Afghan President Ashraf Ghani to visit India in April
Afghanistan's new President Ashraf Ghani would travel to India next month, a top Afghan leader said on Thursday, noting that the maiden trip would provide an opportunity to address India's concerns regarding the country's recent interaction with Pakistan.
Washington: Afghanistan's new President Ashraf Ghani would travel to India next month, a top Afghan leader said on Thursday, noting that the maiden trip would provide an opportunity to address India's concerns regarding the country's recent interaction with Pakistan.
"Relationship between India and Afghanistan has been a solid one. India is the fifth top donor country for Afghanistan. They have given more than USD 2 billion in assistance," Afghan Chief Executive Officer Dr Abdullah Abdullah told reporters at a news conference here.
India, he said, would be unhappy if Afghanistan goes back to the days of pre-9/11 when the country was a terrorist safe haven.
New Delhi, he noted has been helping Afghanistan in many ways, towards the stabilisation and also meet its developmental needs.
"Any situation that would lead to stabilisation of Afghanistan and clamp down on terrorists, they would welcome it. When they would see that things are moving in that direction as a result of our interaction with Pakistan, I do not think they would oppose it," Abdullah said.
The top Afghan leader was responding to questions on India's reaction to the recent Afghan move to improve ties with Pakistan.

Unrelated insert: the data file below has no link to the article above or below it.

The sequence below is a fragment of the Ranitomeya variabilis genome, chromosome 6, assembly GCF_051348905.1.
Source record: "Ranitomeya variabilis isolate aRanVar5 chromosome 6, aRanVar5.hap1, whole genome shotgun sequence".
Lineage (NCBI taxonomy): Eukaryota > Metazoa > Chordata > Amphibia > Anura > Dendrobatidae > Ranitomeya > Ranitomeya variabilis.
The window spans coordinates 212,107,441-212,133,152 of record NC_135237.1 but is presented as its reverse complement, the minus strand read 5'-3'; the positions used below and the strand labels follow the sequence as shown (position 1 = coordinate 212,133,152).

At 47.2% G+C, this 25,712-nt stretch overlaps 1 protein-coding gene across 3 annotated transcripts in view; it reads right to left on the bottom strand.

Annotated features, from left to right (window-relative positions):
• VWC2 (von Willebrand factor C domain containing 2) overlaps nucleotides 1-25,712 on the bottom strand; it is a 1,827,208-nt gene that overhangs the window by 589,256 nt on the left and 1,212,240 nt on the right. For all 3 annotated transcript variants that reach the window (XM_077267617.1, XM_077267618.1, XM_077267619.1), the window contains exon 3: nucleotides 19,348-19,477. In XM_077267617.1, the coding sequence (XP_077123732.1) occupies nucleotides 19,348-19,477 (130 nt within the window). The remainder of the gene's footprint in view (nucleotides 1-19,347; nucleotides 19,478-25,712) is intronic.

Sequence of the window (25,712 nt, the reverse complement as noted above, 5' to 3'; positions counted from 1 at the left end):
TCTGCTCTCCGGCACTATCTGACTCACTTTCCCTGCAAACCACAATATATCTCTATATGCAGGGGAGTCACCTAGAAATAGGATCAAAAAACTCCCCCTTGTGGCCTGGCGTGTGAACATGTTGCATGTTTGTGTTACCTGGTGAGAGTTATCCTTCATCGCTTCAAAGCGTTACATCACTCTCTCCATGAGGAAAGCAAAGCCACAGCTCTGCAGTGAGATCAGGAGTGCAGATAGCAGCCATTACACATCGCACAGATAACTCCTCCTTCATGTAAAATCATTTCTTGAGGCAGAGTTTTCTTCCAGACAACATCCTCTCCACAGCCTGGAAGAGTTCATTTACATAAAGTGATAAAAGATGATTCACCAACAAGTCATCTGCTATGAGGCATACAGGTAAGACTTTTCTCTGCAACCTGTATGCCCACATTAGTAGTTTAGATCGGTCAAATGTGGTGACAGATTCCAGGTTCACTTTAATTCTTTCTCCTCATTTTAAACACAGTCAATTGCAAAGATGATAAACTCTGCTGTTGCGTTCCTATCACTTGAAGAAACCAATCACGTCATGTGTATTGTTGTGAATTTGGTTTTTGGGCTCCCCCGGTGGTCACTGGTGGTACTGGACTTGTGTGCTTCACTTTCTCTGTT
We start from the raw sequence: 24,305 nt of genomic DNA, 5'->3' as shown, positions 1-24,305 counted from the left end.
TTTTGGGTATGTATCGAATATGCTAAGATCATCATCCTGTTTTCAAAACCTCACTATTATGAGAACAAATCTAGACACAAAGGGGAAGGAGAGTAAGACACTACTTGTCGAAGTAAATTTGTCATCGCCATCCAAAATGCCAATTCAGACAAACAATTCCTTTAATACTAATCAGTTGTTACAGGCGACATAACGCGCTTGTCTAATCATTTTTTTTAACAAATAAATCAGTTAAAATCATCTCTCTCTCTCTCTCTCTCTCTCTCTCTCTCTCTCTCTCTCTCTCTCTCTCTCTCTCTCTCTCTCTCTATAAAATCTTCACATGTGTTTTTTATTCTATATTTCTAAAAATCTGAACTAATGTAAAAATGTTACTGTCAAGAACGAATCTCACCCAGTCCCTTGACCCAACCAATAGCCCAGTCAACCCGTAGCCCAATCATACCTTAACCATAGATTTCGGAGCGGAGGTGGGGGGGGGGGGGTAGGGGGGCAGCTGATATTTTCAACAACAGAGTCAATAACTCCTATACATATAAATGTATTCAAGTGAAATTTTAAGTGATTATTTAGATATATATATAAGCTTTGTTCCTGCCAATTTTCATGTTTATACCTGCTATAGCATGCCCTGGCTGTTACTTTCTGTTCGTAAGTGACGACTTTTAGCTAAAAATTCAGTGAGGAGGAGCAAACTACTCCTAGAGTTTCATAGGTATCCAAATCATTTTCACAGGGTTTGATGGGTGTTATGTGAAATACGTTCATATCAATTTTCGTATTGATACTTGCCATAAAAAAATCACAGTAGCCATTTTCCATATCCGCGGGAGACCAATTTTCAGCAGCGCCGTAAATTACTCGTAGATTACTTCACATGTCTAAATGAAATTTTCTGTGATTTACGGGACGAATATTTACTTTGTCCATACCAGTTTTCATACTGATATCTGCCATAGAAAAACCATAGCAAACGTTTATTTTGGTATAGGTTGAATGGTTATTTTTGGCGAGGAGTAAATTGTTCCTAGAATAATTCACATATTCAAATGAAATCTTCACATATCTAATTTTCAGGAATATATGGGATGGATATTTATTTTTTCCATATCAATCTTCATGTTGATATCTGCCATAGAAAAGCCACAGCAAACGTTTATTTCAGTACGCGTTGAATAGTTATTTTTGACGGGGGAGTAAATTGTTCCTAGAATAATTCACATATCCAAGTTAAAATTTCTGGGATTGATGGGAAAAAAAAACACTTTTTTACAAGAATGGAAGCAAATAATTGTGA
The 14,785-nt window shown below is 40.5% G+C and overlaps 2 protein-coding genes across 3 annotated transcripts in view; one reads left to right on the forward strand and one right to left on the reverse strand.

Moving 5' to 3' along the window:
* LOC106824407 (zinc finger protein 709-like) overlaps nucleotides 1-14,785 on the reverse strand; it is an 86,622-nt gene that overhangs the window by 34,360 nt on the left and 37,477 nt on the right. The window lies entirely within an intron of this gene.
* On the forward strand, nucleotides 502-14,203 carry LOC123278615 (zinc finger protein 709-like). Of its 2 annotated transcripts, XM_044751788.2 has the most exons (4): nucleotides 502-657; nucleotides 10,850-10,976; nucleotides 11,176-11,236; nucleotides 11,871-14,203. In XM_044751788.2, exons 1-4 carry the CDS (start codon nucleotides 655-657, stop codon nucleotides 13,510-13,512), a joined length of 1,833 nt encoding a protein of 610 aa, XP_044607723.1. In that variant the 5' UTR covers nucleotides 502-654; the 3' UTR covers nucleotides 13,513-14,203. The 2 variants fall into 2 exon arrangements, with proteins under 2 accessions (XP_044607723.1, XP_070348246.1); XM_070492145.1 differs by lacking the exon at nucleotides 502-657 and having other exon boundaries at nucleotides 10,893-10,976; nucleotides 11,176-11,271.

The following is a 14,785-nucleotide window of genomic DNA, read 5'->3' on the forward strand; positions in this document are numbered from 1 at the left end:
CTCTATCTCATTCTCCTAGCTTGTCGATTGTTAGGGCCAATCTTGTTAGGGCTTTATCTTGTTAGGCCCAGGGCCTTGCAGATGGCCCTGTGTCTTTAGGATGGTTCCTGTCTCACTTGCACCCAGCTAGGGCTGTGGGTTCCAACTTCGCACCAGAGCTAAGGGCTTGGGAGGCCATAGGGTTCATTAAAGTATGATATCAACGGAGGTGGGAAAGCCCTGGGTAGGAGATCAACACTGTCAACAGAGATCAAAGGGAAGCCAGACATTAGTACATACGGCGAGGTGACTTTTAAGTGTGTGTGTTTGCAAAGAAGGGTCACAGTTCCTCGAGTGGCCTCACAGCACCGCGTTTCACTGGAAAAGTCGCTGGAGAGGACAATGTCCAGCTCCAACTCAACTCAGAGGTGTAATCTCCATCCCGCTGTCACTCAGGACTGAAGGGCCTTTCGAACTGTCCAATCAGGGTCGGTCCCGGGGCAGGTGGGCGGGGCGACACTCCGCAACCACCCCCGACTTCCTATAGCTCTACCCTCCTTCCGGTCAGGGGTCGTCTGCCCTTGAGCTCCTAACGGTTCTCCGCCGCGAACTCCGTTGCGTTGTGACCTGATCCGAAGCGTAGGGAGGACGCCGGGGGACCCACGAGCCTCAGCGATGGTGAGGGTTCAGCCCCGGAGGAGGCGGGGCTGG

The recent improvement in relationship between Afghanistan and Pakistan, he said, has no doubt created some questions among some people in India, but not among the mainstream policy makers.
"So there are questions (in India) in that regard," he said.
"President Ghani would be visiting India towards the end of April. This would be an opportunity, if there are concerns, to address it. I was in India, just a few days ago. They (Indians) understand that the foundations of relationship between the two countries are very solid. India wants a stable Afghanistan," Abdullah said.
Responding to questions, he said the ground realities in Pakistan remain the same, even though there is change in tone of the top Pakistani leadership with regard to terrorism. PTI LKJ NSA AKJ
"We have not seen evidence that the Taliban are not receiving support in Pakistan. We have seen a change in tone in Pakistan. There has been lots of interactions in the past few months between our leadership and their leaderships, both civilian and military.
"The messaging part of it is very good. The Pakistani Army Chief of Staff says that the enemy of Afghanistan is our enemy. That is the right message," he said.
Abdullah hoped talks with the Taliban could begin in the next few weeks.
"As regards talks with the Taliban, negotiations have not started yet. We hope that it will start. At this stage -- date, venue and composition of the delegations are not being discussed. We hope that in the coming few weeks it would start," he said.
"But at the same time start of negotiations automatically does not mean will not translate on the ground making peace. It will start a process, which we will able to judge it on the way," he said in response to a question and added that Pakistan has made it clear to the Taliban that they need to talk to the Government of Afghanistan.